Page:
Why should I buy from your business compared to any of your competitors?
This is one of the most critical questions you need to answer if you run your own business.
But I am amazed at how many business owners aren’t clear and concise in their response.
The most common answer I get is, “Our quality and service.”
Now while that is commendable, it hardly inspires me with the compelling urge to rush out and buy what is being offered. After all, that is what everybody says. You can’t hope to stand out from the crowd by being so similar to your competitors.
You have to come up with something that describes your business or your offer in a way that makes you unique.
In other words, I can’t get what you offer from anyone else. Or you make your offer so bold that I would be crazy to risk going somewhere else for fear they can’t give me the added elements that your offer implies.
Unique Service versus Unique Value Proposition
The concept of a unique selling proposition, or USP, was first proposed in the 1940s by marketing researcher Rosser Reeves. These days, the term USP has been used to describe why one business has a competitive advantage over its competitors.
An even better concept, though, is the Unique Value Proposition (UVP) which explains the added value that can only be acquired from you.
A great, bold claim of unique value that you can back up with action can quickly establish you as the market leader. For example, the following slogans were the catalyst for these companies to gain superiority and market dominance:
Federal Express: When it has to be there absolutely, positively overnight.
Domino’s Pizza: Fresh, hot pizza delivered to your door within 30 minutes, or it’s free.
M&Ms: Melts in your mouth, not in your hand.
These examples indicate how a USP or UVP can be created and used effectively. Each of these slogans highlight a recognised industry problem that is solved by the particular product. For FedEx, the issue was reliable, overnight delivery of packages. For Domino’s, the generic industry problem was cold, unappetising pizza delivered long after it had been ordered. M&Ms solved the problem of chocolate-covered fingers.
To effectively create your own UVP, just look at the way your industry currently operates and see if you can identify a standard practice that creates an annoyance factor for customers.
Identifying an annoyance factor
These annoyance factors are often difficult to spot, because they are taken for granted by almost everybody in the industry.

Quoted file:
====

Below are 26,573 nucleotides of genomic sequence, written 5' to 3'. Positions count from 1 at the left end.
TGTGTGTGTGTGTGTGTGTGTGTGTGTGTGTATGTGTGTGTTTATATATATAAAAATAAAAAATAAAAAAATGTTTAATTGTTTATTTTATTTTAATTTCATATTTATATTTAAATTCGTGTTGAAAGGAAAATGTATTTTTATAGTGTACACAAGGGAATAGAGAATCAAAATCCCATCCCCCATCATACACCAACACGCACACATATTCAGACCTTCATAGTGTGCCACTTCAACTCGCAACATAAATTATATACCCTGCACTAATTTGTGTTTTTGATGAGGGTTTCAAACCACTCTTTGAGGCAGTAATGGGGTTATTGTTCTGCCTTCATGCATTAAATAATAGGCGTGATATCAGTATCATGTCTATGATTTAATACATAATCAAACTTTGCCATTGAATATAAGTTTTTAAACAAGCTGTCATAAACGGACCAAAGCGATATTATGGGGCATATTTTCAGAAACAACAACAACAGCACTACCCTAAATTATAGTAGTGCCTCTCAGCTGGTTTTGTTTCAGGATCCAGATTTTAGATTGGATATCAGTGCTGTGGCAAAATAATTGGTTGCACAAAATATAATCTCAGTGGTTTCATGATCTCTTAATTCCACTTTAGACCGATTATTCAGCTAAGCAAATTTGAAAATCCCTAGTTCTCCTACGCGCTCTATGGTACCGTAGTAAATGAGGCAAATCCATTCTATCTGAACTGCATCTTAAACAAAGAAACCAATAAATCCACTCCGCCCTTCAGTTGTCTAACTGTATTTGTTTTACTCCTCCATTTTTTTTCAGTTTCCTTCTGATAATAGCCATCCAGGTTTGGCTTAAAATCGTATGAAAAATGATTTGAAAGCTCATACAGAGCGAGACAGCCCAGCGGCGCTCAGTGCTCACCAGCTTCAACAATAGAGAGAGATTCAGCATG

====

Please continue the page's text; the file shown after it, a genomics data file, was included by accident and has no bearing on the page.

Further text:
For example, in the health care industry, a visit to a local GP is often set for a specific time, but most patients have to wait around long after the appointed time until the doctor is ready to see them. Very few doctors seem to worry about this poor service factor and take it for granted that customers will put up with it. After all, that’s just the way it is.
Go down the road to the next GP and you will find it’s just the same.
Well, what if an efficient, customer-focused doctor decided that appointments would be kept on time, and made a guarantee there would be no charge if more than three minutes late and they could achieve this without sacrificing the important medical service factors?
There would be a stampede of busy, time-constrained people to their door.
This business would not satisfy every patient in the market, but that’s not the point. Its UVP would be ‘on-time appointments’. It would quickly dominate the market niche of people who need to receive speedy, timely medical service.
This type of approach has worked in many situations. For example, One-Hour Photo Developing, 24-Hour Dry Cleaning, 60-Minute Courier service.
Developing a UVP is not about coming up with a totally unique product, although that would help. It is more about differentiation of a specific element of service which no one else offers to a significant market segment.
When you can achieve superiority in one element that is highly valued by that market segment, you can name your own price. If your UVP is crafted properly, you will dominate that market segment your offering targets, because they have a particular problem that only you have decided to solve.
How to Develop Your UVP
Conduct a survey to determine what customers are dissatisfied with in the way your industry serves them. These surveys can easily be done online these days at low cost.
When you have sufficient feedback, analyse the answers to your survey and see if a common factor emerges.
In most cases, this won’t be difficult to identify. You may find more than one. Then determine how you could do things differently to solve the problem. Finally, spread the word that you have a unique approach that means people with this problem will find your solution unbeatable.
You will soon find you have a path beaten to your door.
Greg Roworth is managing director of Business Flightpath, a business consultancy operating in New Zealand, specialising in business growth and strategic development. He is the author of the books Put Your Business on Autopilot and The 7 Keys to Unlock Your Business Profit Potential, which show how to develop a highly profitable business that runs on autopilot, freeing the business owner to enjoy the rewards the business provides.
Image by Lin Pernille ♥ Photography